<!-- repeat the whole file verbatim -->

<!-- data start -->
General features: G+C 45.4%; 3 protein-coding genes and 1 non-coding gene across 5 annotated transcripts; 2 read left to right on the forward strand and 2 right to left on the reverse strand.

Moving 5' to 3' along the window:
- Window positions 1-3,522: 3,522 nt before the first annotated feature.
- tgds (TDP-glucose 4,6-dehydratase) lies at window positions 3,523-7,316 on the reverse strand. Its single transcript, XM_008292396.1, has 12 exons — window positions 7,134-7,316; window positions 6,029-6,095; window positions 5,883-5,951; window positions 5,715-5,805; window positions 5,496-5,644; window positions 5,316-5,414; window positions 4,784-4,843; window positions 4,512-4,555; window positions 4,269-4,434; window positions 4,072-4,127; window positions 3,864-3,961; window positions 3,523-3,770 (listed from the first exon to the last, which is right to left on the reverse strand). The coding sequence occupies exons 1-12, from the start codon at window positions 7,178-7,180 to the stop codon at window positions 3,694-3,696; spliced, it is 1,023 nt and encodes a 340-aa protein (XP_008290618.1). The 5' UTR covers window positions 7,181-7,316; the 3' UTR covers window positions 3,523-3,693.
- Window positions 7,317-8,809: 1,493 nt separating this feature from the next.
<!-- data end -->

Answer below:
General features: G+C 45.4%; 3 protein-coding genes and 1 non-coding gene across 5 annotated transcripts; 2 read left to right on the forward strand and 2 right to left on the reverse strand.

Moving 5' to 3' along the window:
- Window positions 1-3,522: 3,522 nt before the first annotated feature.
- tgds (TDP-glucose 4,6-dehydratase) lies at window positions 3,523-7,316 on the reverse strand. Its single transcript, XM_008292396.1, has 12 exons — window positions 7,134-7,316; window positions 6,029-6,095; window positions 5,883-5,951; window positions 5,715-5,805; window positions 5,496-5,644; window positions 5,316-5,414; window positions 4,784-4,843; window positions 4,512-4,555; window positions 4,269-4,434; window positions 4,072-4,127; window positions 3,864-3,961; window positions 3,523-3,770 (listed from the first exon to the last, which is right to left on the reverse strand). The coding sequence occupies exons 1-12, from the start codon at window positions 7,178-7,180 to the stop codon at window positions 3,694-3,696; spliced, it is 1,023 nt and encodes a 340-aa protein (XP_008290618.1). The 5' UTR covers window positions 7,181-7,316; the 3' UTR covers window positions 3,523-3,693.
- Window positions 7,317-8,809: 1,493 nt separating this feature from the next.